Undoubtedly the best-known use of Portmeirion as a location occurred in 1966-67 when McGoohan returned to film exteriors for The Prisoner, a surreal spy drama in which Portmeirion itself played a starring role as "The Village". On request from Williams-Ellis, Portmeirion was not identified on screen as the filming location until the credits of the final episode of the series, and indeed Williams-Ellis has stated that the levy of a reasonable entrance fee was a deliberate ploy to prevent the village from being spoilt by overcrowding. The show became a cult classic, and fans continue to visit Portmeirion, which hosts annual Prisoner fan conventions. The building that was used as the lead character's home in the series currently operates as a Prisoner-themed souvenir shop. Many of the locations used in The Prisoner are virtually unchanged from the series, 40 years after production ended.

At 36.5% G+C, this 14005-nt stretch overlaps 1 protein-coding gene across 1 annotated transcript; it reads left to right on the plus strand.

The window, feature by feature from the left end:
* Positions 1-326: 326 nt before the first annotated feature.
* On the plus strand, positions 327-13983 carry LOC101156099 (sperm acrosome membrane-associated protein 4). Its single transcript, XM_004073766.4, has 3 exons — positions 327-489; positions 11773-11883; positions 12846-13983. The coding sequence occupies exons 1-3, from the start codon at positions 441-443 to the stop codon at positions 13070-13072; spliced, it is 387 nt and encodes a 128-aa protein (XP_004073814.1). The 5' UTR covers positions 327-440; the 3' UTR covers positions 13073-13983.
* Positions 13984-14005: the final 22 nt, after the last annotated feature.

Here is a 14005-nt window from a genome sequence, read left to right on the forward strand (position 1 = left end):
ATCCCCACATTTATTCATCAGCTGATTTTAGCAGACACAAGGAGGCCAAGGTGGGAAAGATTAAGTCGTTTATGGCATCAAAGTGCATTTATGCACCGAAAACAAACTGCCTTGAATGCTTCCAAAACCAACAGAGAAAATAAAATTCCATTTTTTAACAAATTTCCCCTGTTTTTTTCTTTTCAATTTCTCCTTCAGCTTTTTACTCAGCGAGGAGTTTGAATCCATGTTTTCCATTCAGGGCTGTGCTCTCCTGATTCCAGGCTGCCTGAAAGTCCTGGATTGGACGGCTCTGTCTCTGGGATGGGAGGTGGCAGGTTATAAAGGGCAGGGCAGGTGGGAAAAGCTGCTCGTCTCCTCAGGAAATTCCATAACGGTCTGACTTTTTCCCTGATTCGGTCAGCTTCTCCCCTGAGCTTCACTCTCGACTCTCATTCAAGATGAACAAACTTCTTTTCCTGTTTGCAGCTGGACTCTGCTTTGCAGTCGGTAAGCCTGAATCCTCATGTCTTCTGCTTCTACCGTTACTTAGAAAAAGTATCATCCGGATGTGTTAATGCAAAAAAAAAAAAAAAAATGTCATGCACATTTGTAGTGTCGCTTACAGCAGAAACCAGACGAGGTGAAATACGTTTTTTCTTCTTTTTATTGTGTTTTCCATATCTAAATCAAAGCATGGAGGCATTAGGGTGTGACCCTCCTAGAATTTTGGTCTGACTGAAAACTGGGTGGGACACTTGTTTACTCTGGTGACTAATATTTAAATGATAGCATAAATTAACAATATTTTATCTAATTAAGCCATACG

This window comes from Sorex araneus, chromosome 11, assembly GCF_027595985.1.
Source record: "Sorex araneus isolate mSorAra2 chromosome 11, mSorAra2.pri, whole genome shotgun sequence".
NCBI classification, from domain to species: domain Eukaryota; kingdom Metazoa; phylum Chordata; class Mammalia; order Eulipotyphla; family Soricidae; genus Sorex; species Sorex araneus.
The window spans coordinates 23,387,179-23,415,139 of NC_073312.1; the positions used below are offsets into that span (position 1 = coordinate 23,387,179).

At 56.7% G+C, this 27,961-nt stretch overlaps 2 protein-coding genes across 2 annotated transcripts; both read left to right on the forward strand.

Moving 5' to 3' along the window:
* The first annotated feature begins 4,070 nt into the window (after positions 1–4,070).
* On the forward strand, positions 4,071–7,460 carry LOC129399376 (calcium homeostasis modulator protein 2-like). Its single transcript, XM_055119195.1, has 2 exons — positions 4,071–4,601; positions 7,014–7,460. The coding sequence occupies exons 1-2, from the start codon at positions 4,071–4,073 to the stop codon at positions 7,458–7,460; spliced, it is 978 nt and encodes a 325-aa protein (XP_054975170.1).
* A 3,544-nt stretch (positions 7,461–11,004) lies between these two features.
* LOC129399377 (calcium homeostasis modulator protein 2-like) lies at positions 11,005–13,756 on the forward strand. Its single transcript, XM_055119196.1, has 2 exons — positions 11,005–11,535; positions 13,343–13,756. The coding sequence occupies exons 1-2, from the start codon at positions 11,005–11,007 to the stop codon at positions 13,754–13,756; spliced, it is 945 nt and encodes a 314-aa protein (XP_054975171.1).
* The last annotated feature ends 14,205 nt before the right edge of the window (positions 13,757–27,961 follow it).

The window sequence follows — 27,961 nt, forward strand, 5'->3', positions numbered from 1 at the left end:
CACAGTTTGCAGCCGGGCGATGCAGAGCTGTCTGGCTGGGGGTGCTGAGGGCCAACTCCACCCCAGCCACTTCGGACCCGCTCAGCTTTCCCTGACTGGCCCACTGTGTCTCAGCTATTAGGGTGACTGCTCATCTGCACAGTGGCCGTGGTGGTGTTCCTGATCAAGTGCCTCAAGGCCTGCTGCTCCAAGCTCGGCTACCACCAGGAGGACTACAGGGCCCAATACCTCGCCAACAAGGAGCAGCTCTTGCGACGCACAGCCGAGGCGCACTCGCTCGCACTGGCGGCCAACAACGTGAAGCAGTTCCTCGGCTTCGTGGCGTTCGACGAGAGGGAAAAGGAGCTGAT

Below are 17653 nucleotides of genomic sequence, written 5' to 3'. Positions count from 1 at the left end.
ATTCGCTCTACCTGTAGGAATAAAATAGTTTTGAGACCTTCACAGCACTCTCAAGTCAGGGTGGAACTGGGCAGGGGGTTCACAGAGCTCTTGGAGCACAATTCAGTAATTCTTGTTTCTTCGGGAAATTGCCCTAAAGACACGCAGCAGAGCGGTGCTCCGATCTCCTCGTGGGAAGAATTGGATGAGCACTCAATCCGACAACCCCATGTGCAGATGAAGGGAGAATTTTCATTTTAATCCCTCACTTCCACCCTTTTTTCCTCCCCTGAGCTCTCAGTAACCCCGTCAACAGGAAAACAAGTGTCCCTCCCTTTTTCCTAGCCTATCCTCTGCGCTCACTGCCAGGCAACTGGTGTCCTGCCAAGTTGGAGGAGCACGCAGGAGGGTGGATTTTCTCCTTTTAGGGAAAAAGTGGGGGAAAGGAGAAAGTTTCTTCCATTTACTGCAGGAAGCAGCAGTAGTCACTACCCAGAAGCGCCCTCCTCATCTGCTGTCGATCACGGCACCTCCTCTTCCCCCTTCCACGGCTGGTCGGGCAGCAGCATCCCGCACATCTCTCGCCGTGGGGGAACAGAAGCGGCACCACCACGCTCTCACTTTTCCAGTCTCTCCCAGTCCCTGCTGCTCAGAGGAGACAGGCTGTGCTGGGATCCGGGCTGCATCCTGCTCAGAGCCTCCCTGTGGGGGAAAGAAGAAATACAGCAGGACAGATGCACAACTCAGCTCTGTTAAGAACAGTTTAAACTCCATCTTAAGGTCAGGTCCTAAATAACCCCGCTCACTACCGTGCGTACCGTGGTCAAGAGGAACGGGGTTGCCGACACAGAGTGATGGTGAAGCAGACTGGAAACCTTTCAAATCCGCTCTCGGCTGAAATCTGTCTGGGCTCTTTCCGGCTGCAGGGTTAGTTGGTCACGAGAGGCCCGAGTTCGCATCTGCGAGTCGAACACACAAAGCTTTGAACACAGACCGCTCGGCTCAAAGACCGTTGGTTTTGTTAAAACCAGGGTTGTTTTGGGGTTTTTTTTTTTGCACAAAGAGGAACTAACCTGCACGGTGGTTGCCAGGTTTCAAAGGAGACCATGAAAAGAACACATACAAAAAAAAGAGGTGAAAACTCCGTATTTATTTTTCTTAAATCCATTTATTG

Portmeirion is now owned by a charitable trust, and has always been run as a hotel, which uses the majority of the buildings as hotel rooms or self-catering cottages, together with shops, a cafe, tea-room and restaurant. The buildings are all listed and the site is a conservation area; perhaps lending the site to be visited on more than one occasion. Enterance to Portmeirion can be made on payment of an admission charge, I'd go further to suggest you start your day early as by mid-day the grounds become crowded with coach parties and numerous numbered Prisoners.
Portmeirion - http://www.portmeirion-village.com/